Being smack into the middle of January we could say we’re right into the season of comfort foods. Winter tends to be like that. We seem to need the full-flavoured stews, hearty soups, freshly baked breads, or even dishes from our ethnic pasts to satisfy the winter doldrums, short days, and cold temperatures.
Today I have a Mediterranean stew that is full of wonderful flavours. It calls for escarole, which is a variety of endive whose leaves are broader, paler and less bitter than other members of the endive family. In taste it’s almost indistinguishable from radicchio, but if you can’t find this slightly bitter vegetable, you can substitute kale or chard for the escarole. I also am offering a recipe for stuffed vegetarian cabbage rolls that are versatile, gluten-free, and a good vegetarian-optional dinner idea.
Mediterranean Chicken Stew
1 tablespoon olive oil
3 (6 to 8 ounces each) boneless, skinless chicken breast halves, cut into 1-inch pieces. Can use bone-free chicken thighs, but they need to cook longer
4 cloves garlic, thinly sliced
1 medium onion, halved and thinly sliced
1/2 teaspoon dried oregano
1 can (28-ounce) whole peeled tomatoes in purée
1 – 1/2 pound(s) (about 2 medium heads) escarole, ends trimmed, coarsely chopped
1 cup whole-wheat couscous, cooked according to package instructions
In a Dutch oven or a large, heavy pot (at least 5 quarts), heat oil over medium-high. Season chicken with salt and pepper and cook in two batches, tossing occasionally, until browned, about 5 minutes per batch; transfer to a plate.
Add garlic, onion and oregano to pot; season with salt and pepper. Cook until onion begins to brown, 2 to 4 minutes (don’t worry if pan darkens). Add tomatoes (crushing with back of a spoon as you add them) and cook until slightly thickened, 8 to 10 minutes.
Add chicken with any accumulated juices and bring to a simmer; cover and cook until chicken is opaque throughout, 2 to 4 minutes. Add as much escarole to pot as will fit. Cook, tossing and adding more as space becomes available. Cook until escarole is tender, 2 to 4 minutes. Serve stew over couscous.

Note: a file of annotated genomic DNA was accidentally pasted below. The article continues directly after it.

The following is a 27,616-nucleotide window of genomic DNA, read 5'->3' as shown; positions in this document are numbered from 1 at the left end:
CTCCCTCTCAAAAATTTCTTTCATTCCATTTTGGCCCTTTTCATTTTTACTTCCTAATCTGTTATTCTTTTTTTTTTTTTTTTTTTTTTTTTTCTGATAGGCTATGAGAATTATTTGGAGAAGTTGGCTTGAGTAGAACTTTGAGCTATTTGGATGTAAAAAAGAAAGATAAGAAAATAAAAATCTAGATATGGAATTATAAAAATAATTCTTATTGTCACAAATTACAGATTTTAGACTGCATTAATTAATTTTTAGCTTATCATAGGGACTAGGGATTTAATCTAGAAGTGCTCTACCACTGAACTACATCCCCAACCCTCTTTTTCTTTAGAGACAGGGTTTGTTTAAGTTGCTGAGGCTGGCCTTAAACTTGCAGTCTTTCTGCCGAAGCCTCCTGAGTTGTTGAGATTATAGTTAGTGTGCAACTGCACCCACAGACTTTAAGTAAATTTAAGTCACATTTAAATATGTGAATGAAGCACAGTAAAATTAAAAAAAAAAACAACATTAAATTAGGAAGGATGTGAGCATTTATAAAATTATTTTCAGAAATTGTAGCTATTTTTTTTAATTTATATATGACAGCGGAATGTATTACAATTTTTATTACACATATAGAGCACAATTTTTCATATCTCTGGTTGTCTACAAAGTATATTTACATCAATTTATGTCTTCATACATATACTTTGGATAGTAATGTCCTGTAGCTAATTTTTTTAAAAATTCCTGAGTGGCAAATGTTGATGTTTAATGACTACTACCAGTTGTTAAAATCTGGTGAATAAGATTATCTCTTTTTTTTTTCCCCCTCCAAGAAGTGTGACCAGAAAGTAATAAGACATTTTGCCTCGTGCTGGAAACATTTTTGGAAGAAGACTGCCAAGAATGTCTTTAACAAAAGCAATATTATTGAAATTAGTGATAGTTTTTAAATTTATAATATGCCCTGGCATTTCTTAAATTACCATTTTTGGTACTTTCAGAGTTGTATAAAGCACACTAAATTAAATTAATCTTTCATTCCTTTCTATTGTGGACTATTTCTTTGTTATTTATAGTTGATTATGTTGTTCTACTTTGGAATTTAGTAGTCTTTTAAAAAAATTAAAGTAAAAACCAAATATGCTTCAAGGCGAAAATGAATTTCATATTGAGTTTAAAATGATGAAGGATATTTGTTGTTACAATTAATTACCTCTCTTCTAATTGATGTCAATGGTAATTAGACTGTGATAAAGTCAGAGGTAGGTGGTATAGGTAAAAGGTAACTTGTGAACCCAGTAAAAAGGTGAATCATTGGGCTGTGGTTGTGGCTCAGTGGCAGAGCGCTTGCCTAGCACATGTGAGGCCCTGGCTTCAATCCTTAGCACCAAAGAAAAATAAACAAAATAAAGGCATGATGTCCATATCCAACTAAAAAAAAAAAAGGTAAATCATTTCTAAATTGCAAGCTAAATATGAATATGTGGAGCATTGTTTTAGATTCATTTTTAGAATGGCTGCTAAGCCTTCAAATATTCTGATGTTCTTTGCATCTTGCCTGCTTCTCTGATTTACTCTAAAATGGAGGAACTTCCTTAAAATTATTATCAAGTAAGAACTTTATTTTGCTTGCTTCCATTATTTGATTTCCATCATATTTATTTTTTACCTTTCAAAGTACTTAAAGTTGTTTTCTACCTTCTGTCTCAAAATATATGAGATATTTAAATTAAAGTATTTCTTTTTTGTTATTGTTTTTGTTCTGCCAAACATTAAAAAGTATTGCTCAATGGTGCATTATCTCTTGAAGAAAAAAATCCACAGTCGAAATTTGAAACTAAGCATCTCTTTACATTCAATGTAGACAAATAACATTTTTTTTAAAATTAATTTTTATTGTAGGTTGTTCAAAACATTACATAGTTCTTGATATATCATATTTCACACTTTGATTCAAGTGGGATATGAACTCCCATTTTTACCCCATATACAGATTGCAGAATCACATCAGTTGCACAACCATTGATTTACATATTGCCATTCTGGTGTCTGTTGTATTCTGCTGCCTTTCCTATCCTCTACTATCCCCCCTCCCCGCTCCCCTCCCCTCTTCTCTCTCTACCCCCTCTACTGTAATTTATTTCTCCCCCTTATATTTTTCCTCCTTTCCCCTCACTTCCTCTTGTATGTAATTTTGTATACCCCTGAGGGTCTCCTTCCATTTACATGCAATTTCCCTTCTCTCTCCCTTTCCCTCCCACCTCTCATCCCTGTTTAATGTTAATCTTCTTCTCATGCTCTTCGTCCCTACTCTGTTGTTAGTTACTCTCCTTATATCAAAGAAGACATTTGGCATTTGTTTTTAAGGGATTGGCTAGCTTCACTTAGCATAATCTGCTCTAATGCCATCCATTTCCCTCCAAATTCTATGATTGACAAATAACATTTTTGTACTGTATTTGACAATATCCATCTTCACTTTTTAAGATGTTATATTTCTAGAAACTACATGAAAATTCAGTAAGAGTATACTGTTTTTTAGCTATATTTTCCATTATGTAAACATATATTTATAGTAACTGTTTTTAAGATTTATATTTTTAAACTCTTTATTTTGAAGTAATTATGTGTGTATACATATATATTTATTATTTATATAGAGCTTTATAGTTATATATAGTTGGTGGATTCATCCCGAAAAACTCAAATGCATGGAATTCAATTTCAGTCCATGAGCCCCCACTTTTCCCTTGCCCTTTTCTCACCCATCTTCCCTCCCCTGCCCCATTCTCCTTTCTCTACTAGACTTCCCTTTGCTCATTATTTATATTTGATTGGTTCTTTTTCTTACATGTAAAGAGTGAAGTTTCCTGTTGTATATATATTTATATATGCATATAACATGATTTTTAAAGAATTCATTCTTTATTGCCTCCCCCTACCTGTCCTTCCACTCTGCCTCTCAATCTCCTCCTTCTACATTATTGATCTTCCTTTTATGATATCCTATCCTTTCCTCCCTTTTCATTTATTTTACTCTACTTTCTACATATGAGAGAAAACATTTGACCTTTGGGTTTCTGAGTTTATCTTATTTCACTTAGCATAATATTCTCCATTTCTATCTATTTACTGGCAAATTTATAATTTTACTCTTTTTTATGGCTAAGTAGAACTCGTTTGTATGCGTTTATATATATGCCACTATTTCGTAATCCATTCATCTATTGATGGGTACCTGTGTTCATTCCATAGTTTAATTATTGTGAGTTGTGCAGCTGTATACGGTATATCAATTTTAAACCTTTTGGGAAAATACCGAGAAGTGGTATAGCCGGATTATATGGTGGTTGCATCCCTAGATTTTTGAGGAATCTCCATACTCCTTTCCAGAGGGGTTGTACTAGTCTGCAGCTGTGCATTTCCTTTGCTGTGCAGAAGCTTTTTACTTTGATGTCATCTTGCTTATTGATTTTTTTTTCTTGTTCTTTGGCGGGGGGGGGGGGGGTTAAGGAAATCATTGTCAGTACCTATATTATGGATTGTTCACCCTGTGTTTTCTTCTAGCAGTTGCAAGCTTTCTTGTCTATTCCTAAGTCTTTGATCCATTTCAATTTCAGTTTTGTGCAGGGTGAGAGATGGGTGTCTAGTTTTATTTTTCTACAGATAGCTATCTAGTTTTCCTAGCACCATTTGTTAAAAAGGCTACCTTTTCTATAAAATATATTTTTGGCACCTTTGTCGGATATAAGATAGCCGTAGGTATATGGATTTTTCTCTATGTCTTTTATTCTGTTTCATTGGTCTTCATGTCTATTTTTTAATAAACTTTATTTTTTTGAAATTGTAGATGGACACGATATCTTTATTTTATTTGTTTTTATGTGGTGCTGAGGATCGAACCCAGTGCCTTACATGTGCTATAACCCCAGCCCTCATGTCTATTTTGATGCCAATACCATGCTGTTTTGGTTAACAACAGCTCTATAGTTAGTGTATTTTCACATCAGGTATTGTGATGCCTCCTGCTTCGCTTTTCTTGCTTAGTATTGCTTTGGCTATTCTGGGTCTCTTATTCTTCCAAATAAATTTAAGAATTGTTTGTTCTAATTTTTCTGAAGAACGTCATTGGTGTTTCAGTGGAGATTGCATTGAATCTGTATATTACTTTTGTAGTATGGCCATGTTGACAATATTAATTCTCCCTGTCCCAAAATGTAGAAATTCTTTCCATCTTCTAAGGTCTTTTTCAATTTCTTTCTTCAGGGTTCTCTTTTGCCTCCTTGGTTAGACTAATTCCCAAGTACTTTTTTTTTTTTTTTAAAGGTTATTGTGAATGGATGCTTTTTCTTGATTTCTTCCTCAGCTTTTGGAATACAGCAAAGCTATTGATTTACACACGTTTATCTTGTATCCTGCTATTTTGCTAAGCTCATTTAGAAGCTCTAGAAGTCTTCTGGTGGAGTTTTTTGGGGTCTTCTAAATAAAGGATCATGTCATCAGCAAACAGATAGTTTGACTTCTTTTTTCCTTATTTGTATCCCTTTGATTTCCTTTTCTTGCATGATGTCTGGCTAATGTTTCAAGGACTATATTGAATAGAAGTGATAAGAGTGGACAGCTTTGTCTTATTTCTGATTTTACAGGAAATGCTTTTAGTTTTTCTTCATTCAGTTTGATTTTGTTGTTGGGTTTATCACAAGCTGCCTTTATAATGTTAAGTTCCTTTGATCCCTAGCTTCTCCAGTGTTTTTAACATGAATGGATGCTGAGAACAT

(polish stuffed cabbage rolls)
1 head of cabbage
½ cup olive oil
1 large onion, chopped
1-½ lbs of your favourite mushrooms, rinsed and chopped
4 tbsp. butter
2 tsp. salt
½ tsp. pepper
2 tbsp. chopped garlic
1 tbsp. dried parsley
1-½ cups cooked rice
2 cups tomato juice
Sour cream to garnish (optional)
Preheat the oven to 350 degrees. Bring a large pot of water to boil.
Remove the stem of the cabbage, and drop the cabbage in the pot of boiling water to loosen the leaves. As the leaves are able to be removed, take them from the pot and allow to cool. Gather approximately 18 cabbage leaves, then remove the rest of the cabbage from the pot. Remove the majority of the stems of each cabbage leaf, being careful not to cut completely through the leaves. Chop the rest of the cabbage, and place in the bottom of a large casserole dish.
To begin the filling, place ½ cup of olive oil in a large pot. Heat the oil on the stove over medium heat. Add the onion, and sauté until they are translucent. Add the mushrooms, butter, salt and pepper. Cook the mushrooms for about 8 minutes, or until the mushrooms have softened. Add the garlic and cook for an additional 2 minutes; stir in the parsley. Stir the mushroom mixture into the rice.
Place the first cabbage leaf with the concave side up. Put a heaping 1/4 to 1/2 cup of the filling at the bottom of the leaf, then roll the leaf up to cover the filling. Fold each side of the cabbage in, encasing the filling. Flip the roll over to complete the first roll. Finish making rolls until the filling is used up.
Place the cabbage rolls on top of the chopped cabbage in the casserole dish, and pour the tomato juice on top. Cover the dish and bake in the oven for 1 hour, or until the cabbage is softened. Garnish the cabbage rolls with tomato juice from the bottom of the dish, sour cream, or mix sour cream with the tomato juice to drizzle on top. Cabbage rolls can be served warm or cold.
Cathi Litzenberger is The Morning Star’s longtime food columnist, appearing every Wednesday and one Sunday per month.